A Cautious Path For A Tricky Time

With the Dow hovering at 3250, George Keane is getting edgy. The president of the Common Fund in Fairfield, Conn., which manages more than $12 billion for 1,000 U.S. schools, colleges, and universities, hasn't exactly turned bearish. But he thinks the market "has been bid up to an extreme level of valuation."

Keane argues that while an economic recovery is expected soon, corporate earnings aren't likely to show significant growth until 1993. And he worries that interest rates, down to their lowest level in decades, should begin rising again later this year as the recovery gains momentum. Says Keane: "Neither U.S. stocks nor bonds are likely to provide very attractive returns over the next couple of years."

So what's an appropriate investment strategy? Keane has turned quite defensive, buying shares in sectors of the U.S. market that are still depressed, such as the oils and the airlines. He has also switched some funds into markets overseas. Keane thinks Europe, in particular, offers good growth prospects over the next few years as trade and tariff barriers ease in the European Community.

WHO'LL WIN FIRST? In the U.S., Keane expects the oils and the airlines to benefit strongly from an economic recovery. So, he has been buying shares of Chevron and Royal Dutch Petroleum--the majors that he says are still trading at modest price-earnings ratios and paying relatively attractive dividends. Chevron, the largest oil-and-gas producer in the lower 48 states, with huge interests in chemicals and minerals, is trading at 68, with a p-e of 12 and a 4.8% dividend yield. Royal Dutch, which owns 60% of Royal Dutch/Shell Group, is at 84, with a p-e of 12 and a nifty 5% dividend yield.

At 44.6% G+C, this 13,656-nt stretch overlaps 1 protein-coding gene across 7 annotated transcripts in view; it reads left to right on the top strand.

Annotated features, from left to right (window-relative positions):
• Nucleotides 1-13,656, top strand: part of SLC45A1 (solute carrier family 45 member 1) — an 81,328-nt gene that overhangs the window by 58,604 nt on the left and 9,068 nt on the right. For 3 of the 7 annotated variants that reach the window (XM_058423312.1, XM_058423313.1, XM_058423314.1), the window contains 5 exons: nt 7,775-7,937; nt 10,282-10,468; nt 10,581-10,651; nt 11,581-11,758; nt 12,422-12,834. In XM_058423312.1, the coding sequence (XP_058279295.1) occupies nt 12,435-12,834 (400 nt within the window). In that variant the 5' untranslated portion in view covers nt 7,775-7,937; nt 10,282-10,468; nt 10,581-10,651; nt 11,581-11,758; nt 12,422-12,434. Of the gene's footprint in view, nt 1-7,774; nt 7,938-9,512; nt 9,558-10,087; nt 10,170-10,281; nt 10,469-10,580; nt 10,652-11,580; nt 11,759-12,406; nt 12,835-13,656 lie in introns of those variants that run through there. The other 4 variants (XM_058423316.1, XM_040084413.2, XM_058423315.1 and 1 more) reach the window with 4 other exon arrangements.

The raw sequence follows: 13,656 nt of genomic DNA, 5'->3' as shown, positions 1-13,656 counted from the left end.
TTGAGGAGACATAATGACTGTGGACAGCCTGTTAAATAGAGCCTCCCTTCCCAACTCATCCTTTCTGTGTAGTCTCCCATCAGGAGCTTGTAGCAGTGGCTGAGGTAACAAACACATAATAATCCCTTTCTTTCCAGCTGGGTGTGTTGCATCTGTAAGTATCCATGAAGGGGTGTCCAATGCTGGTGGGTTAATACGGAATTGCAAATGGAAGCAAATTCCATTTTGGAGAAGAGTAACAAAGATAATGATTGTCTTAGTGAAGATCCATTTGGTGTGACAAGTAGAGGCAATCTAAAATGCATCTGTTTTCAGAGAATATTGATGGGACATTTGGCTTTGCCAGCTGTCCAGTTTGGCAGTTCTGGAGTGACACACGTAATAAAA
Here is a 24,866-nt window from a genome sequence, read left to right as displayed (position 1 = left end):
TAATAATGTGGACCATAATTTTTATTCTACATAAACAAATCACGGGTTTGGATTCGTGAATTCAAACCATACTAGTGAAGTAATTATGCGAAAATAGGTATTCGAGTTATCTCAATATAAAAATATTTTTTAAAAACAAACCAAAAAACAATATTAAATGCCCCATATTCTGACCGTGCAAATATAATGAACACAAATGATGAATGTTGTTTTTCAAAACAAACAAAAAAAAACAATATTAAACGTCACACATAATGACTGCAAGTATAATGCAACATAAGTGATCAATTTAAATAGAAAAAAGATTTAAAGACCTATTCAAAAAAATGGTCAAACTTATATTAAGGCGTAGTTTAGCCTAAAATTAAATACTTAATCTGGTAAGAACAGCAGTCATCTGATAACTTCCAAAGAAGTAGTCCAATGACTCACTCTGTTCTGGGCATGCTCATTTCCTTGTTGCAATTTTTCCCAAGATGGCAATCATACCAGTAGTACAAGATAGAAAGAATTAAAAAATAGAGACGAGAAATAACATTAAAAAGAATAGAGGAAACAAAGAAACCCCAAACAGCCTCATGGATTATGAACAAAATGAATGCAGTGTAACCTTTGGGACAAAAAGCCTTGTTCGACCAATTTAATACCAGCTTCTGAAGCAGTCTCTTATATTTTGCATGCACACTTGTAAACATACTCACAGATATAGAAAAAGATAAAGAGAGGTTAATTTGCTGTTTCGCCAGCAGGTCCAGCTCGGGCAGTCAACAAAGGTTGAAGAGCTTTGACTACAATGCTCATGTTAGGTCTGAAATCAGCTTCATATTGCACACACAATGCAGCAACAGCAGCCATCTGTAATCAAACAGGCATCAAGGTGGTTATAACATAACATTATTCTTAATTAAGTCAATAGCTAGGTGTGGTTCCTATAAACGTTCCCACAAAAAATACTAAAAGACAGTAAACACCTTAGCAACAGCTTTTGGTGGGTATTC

Among the smaller oils, Keane likes Apache, an oil-and-gas independent that explores the continental U.S., both onshore and offshore. At 15, Apache has a p-e of 21--high compared with those of Chevron and Royal. But Keane says Apache is an attractive long-term play among independents with huge oil and gas reserves.

Among airlines, Keane is particularly high on UAL, parent of United Airlines. It's trading at 150. He believes UAL will climb as high as 200 when the recovery finally takes off.

Since foreign stocks aren't easy for individual investors to get, Keane recommends buying into international stock mutual funds. He likes the "excellent performance records" of T. Rowe Price International Stock Fund, managed by Flemings' ace Martin Wade in London, and Harbor International Fund, managed by another star, Haken Castegren, in Boston.